The Changeling (Nachbaur, Fred)
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Fred Nachbaur Estate
These file(s) are part of the Werner Icking Music Collection.
|Work Title||The Changeling|
|Alternative Title||Concerto in 3 movements|
|Composer Time Period||Modern|
|Instrumentation||Solo: electric jazz guitar|
Orchestra: 2 flutes, 2 clarinets (B♭, bassoon + drum kit + strings + XG synthesizer keyboard, electric bass
A Concerto in Three Movements for Electric Guitar, small orchestra, and XG effects
This is planned as a centre-piece in my second record, a concept album about change and evolution, and the fluidity of what we generally refer to as "reality".
This work takes themes by Bach and Schubert, and moves them into a contemporary setting. The solo instrument is Electric Jazz Guitar, accompanied by an orchestra consisting of two flutes, two B-flat clarinets, bassoon, strings, XG synthesizer keyboard, electric bass, and drum kit.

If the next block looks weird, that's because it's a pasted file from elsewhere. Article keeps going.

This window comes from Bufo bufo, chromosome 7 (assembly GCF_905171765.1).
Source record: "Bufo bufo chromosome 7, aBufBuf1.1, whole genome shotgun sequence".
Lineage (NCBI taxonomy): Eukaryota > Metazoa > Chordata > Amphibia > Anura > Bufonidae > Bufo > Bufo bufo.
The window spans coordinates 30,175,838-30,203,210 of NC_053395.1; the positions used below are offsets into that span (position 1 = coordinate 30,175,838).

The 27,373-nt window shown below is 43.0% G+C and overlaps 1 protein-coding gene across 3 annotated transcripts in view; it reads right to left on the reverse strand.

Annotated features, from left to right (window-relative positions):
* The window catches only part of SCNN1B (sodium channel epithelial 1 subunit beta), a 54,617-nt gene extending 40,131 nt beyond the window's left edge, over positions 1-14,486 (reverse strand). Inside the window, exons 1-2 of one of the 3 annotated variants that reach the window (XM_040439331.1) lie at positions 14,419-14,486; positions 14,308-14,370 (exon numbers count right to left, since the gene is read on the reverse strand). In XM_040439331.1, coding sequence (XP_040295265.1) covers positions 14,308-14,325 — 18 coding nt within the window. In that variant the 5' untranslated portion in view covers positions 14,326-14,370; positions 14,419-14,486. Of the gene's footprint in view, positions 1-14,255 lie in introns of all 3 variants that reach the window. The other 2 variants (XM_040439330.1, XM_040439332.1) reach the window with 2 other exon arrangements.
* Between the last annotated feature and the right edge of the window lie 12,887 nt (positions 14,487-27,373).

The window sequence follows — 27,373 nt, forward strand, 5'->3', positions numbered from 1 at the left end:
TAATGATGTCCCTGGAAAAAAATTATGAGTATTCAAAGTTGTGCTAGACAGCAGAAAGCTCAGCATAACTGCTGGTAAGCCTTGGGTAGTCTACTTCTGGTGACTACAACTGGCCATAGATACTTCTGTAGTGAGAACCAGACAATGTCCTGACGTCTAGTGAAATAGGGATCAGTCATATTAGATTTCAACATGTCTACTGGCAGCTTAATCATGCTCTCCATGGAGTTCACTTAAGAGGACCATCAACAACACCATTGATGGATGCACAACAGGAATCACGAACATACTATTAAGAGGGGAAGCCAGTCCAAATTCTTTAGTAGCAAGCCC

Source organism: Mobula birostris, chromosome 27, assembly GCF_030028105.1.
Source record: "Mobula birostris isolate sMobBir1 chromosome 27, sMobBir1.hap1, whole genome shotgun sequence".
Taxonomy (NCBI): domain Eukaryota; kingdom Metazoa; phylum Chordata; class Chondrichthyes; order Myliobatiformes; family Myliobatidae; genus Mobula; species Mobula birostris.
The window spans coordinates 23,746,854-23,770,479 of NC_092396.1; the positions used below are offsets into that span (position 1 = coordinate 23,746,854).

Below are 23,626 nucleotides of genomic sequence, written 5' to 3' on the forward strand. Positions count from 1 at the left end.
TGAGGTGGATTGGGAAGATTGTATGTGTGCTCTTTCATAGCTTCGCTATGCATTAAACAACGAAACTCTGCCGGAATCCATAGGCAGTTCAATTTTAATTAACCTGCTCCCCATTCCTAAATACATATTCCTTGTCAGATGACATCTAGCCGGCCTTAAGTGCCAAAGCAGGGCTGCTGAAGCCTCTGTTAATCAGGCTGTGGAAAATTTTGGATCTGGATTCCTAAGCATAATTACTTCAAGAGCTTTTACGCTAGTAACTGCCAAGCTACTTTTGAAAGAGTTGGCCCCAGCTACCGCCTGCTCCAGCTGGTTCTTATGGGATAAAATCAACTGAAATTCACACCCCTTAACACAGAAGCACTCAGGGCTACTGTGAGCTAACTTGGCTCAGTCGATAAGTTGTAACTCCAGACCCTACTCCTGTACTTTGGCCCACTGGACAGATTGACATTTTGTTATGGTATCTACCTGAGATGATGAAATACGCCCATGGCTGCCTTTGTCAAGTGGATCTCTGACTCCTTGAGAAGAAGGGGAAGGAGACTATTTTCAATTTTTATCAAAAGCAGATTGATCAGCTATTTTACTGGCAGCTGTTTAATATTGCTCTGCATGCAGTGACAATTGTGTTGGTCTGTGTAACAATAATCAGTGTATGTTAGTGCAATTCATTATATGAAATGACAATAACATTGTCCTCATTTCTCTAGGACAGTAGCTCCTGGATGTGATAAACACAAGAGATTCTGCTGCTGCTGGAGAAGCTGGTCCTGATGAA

The concerto consists of three movements:
Movement 1: "Pupation"
This is based on the adagio from Bach's piano concerto in D minor, BVW 1052. The arrangement, however, is quite different from any other Bach rendition you may have heard, with the possible exception of Wendy Carlos' work. This movement represents change from within, movement from darkness to light.
Movement 2: "Hibernation"
Evolution demands periods of respite, and this piece represents a short holiday from the agony and ecstasy of change. The mood is peaceful, perhaps even a bit schmaltzy. It's based on two beautiful Schubert melodies, but the arrangement betrays some of my strongest influences; Haydn, Mozart, Beethoven and perhaps a hint of Mahler. I'll leave it to the listener to find the parallels.
Movement 3: "Emergence"
Via the often painful demands, the Changeling finally emerges victorious. This piece is based on an original theme vaguely reminiscent of the Bach adagio used for the first movement. It indeed harks briefly back to that work, then develops into an orchestrated re-statement of the main theme. After a somewhat "industrial" yet subdued interlude, the theme re-appears, morphed into the major mode to suggest a pretty, albeit slightly ditzy butterfly.